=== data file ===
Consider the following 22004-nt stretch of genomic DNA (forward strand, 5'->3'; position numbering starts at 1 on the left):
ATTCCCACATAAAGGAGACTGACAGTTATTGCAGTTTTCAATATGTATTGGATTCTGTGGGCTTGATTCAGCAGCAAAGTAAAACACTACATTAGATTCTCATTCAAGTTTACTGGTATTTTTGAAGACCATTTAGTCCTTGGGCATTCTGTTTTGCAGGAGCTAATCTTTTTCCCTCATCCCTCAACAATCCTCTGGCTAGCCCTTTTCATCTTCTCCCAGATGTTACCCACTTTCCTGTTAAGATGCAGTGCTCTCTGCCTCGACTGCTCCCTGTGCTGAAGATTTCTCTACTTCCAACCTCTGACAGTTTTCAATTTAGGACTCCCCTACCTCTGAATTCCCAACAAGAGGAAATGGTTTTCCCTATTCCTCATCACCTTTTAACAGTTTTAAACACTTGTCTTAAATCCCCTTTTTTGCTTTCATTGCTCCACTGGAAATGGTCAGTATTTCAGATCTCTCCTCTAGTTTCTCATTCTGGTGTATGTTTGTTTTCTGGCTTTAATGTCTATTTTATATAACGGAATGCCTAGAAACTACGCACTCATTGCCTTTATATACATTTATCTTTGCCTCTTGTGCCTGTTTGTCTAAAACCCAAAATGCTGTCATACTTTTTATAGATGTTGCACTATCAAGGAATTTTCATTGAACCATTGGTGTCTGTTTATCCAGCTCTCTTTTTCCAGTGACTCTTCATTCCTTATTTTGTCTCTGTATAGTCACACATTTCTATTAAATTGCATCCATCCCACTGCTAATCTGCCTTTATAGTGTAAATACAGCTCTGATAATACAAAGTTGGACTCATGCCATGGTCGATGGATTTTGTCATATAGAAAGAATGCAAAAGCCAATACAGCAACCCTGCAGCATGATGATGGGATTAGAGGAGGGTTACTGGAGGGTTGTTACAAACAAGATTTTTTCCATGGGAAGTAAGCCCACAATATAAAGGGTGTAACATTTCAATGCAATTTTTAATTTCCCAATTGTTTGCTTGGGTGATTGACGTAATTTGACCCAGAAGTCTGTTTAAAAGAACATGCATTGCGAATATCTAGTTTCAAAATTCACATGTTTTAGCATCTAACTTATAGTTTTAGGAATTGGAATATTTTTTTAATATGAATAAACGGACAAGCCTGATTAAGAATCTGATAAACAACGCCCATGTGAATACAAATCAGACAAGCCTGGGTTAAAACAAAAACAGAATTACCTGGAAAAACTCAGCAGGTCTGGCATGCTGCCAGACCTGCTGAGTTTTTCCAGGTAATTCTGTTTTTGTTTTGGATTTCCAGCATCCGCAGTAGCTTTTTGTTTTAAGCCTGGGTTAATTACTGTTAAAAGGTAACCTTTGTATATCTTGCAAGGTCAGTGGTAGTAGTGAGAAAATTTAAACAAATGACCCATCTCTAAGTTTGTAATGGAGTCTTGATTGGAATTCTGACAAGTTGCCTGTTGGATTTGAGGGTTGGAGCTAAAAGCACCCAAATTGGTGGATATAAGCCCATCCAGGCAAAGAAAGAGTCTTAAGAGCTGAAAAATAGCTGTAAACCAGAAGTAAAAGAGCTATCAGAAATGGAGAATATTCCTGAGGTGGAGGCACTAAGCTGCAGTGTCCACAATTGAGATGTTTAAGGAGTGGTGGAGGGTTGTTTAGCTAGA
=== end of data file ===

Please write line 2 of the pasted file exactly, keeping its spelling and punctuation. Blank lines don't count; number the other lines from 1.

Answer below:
ATTCCCACATAAAGGAGACTGACAGTTATTGCAGTTTTCAATATGTATTGGATTCTGTGGGCTTGATTCAGCAGCAAAGTAAAACACTACATTAGATTCTCATTCAAGTTTACTGGTATTTTTGAAGACCATTTAGTCCTTGGGCATTCTGTTTTGCAGGAGCTAATCTTTTTCCCTCATCCCTCAACAATCCTCTGGCTAGCCCTTTTCATCTTCTCCCAGATGTTACCCACTTTCCTGTTAAGATGCAGTGCTCTCTGCCTCGACTGCTCCCTGTGCTGAAGATTTCTCTACTTCCAACCTCTGACAGTTTTCAATTTAGGACTCCCCTACCTCTGAATTCCCAACAAGAGGAAATGGTTTTCCCTATTCCTCATCACCTTTTAACAGTTTTAAACACTTGTCTTAAATCCCCTTTTTTGCTTTCATTGCTCCACTGGAAATGGTCAGTATTTCAGATCTCTCCTCTAGTTTCTCATTCTGGTGTATGTTTGTTTTCTGGCTTTAATGTCTATTTTATATAACGGAATGCCTAGAAACTACGCACTCATTGCCTTTATATACATTTATCTTTGCCTCTTGTGCCTGTTTGTCTAAAACCCAAAATGCTGTCATACTTTTTATAGATGTTGCACTATCAAGGAATTTTCATTGAACCATTGGTGTCTGTTTATCCAGCTCTCTTTTTCCAGTGACTCTTCATTCCTTATTTTGTCTCTGTATAGTCACACATTTCTATTAAATTGCATCCATCCCACTGCTAATCTGCCTTTATAGTGTAAATACAGCTCTGATAATACAAAGTTGGACTCATGCCATGGTCGATGGATTTTGTCATATAGAAAGAATGCAAAAGCCAATACAGCAACCCTGCAGCATGATGATGGGATTAGAGGAGGGTTACTGGAGGGTTGTTACAAACAAGATTTTTTCCATGGGAAGTAAGCCCACAATATAAAGGGTGTAACATTTCAATGCAATTTTTAATTTCCCAATTGTTTGCTTGGGTGATTGACGTAATTTGACCCAGAAGTCTGTTTAAAAGAACATGCATTGCGAATATCTAGTTTCAAAATTCACATGTTTTAGCATCTAACTTATAGTTTTAGGAATTGGAATATTTTTTTAATATGAATAAACGGACAAGCCTGATTAAGAATCTGATAAACAACGCCCATGTGAATACAAATCAGACAAGCCTGGGTTAAAACAAAAACAGAATTACCTGGAAAAACTCAGCAGGTCTGGCATGCTGCCAGACCTGCTGAGTTTTTCCAGGTAATTCTGTTTTTGTTTTGGATTTCCAGCATCCGCAGTAGCTTTTTGTTTTAAGCCTGGGTTAATTACTGTTAAAAGGTAACCTTTGTATATCTTGCAAGGTCAGTGGTAGTAGTGAGAAAATTTAAACAAATGACCCATCTCTAAGTTTGTAATGGAGTCTTGATTGGAATTCTGACAAGTTGCCTGTTGGATTTGAGGGTTGGAGCTAAAAGCACCCAAATTGGTGGATATAAGCCCATCCAGGCAAAGAAAGAGTCTTAAGAGCTGAAAAATAGCTGTAAACCAGAAGTAAAAGAGCTATCAGAAATGGAGAATATTCCTGAGGTGGAGGCACTAAGCTGCAGTGTCCACAATTGAGATGTTTAAGGAGTGGTGGAGGGTTGTTTAGCTAGA